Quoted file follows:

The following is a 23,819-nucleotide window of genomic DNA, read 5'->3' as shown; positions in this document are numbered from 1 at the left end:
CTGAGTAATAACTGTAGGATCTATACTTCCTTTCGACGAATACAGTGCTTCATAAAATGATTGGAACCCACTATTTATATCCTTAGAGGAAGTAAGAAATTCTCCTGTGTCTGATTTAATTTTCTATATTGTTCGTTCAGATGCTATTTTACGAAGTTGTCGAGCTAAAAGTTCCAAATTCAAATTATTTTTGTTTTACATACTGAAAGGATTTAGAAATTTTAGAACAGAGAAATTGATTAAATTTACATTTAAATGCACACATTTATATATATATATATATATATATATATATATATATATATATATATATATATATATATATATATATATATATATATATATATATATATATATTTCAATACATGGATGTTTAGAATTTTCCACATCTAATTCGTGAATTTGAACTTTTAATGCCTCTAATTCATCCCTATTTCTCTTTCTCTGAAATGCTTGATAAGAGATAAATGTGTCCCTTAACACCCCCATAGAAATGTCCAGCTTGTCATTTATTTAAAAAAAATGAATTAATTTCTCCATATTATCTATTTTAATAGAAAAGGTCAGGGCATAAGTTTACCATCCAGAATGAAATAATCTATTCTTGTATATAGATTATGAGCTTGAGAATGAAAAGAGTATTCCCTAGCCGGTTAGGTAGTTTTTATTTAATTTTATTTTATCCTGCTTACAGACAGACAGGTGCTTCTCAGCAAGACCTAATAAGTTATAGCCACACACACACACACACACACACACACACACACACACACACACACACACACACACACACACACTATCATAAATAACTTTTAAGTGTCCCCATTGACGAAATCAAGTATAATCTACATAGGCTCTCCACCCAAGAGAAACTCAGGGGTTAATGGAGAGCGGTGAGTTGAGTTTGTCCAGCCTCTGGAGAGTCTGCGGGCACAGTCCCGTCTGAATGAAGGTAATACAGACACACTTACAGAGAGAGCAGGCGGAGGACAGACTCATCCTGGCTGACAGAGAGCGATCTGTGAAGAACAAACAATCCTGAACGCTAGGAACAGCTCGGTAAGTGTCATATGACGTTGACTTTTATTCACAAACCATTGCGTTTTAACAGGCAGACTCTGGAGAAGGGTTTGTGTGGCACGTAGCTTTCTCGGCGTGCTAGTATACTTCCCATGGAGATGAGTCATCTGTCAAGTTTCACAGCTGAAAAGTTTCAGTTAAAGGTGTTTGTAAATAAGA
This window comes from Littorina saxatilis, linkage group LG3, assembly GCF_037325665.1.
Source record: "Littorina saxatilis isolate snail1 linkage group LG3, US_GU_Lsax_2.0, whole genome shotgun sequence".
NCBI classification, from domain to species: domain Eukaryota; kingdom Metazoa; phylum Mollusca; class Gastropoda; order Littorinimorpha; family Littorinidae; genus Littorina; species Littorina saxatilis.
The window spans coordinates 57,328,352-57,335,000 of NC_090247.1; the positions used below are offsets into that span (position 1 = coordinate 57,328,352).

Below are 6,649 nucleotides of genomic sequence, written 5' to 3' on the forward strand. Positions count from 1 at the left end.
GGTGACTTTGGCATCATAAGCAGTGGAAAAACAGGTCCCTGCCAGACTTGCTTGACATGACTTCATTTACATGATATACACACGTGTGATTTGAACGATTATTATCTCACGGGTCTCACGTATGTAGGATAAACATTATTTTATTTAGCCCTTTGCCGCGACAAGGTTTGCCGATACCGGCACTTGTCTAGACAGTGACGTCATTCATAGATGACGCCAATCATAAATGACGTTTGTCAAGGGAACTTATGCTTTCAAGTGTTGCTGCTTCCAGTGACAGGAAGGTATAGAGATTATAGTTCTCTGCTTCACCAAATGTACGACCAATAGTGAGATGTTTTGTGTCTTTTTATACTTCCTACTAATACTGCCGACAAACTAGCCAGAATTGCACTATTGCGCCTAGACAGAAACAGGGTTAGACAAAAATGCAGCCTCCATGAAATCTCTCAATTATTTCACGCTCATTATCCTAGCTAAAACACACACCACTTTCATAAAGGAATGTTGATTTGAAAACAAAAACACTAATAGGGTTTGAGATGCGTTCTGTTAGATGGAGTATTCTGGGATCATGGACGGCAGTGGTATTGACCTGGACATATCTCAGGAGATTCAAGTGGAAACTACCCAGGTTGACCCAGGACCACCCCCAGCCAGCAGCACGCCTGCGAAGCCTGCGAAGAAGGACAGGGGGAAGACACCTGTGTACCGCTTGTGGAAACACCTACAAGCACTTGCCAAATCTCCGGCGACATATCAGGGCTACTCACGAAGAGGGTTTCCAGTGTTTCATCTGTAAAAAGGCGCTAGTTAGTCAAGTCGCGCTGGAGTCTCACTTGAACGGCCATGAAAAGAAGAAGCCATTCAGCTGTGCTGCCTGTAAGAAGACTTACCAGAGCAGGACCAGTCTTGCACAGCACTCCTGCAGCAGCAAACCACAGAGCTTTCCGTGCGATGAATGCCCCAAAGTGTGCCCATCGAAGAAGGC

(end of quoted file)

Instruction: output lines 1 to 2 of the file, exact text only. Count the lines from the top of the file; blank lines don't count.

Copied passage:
The following is a 23,819-nucleotide window of genomic DNA, read 5'->3' as shown; positions in this document are numbered from 1 at the left end:
CTGAGTAATAACTGTAGGATCTATACTTCCTTTCGACGAATACAGTGCTTCATAAAATGATTGGAACCCACTATTTATATCCTTAGAGGAAGTAAGAAATTCTCCTGTGTCTGATTTAATTTTCTATATTGTTCGTTCAGATGCTATTTTACGAAGTTGTCGAGCTAAAAGTTCCAAATTCAAATTATTTTTGTTTTACATACTGAAAGGATTTAGAAATTTTAGAACAGAGAAATTGATTAAATTTACATTTAAATGCACACATTTATATATATATATATATATATATATATATATATATATATATATATATATATATATATATATATATATATATATATATATATATATATATATTTCAATACATGGATGTTTAGAATTTTCCACATCTAATTCGTGAATTTGAACTTTTAATGCCTCTAATTCATCCCTATTTCTCTTTCTCTGAAATGCTTGATAAGAGATAAATGTGTCCCTTAACACCCCCATAGAAATGTCCAGCTTGTCATTTATTTAAAAAAAATGAATTAATTTCTCCATATTATCTATTTTAATAGAAAAGGTCAGGGCATAAGTTTACCATCCAGAATGAAATAATCTATTCTTGTATATAGATTATGAGCTTGAGAATGAAAAGAGTATTCCCTAGCCGGTTAGGTAGTTTTTATTTAATTTTATTTTATCCTGCTTACAGACAGACAGGTGCTTCTCAGCAAGACCTAATAAGTTATAGCCACACACACACACACACACACACACACACACACACACACACACACACACACACACACACACACTATCATAAATAACTTTTAAGTGTCCCCATTGACGAAATCAAGTATAATCTACATAGGCTCTCCACCCAAGAGAAACTCAGGGGTTAATGGAGAGCGGTGAGTTGAGTTTGTCCAGCCTCTGGAGAGTCTGCGGGCACAGTCCCGTCTGAATGAAGGTAATACAGACACACTTACAGAGAGAGCAGGCGGAGGACAGACTCATCCTGGCTGACAGAGAGCGATCTGTGAAGAACAAACAATCCTGAACGCTAGGAACAGCTCGGTAAGTGTCATATGACGTTGACTTTTATTCACAAACCATTGCGTTTTAACAGGCAGACTCTGGAGAAGGGTTTGTGTGGCACGTAGCTTTCTCGGCGTGCTAGTATACTTCCCATGGAGATGAGTCATCTGTCAAGTTTCACAGCTGAAAAGTTTCAGTTAAAGGTGTTTGTAAATAAGA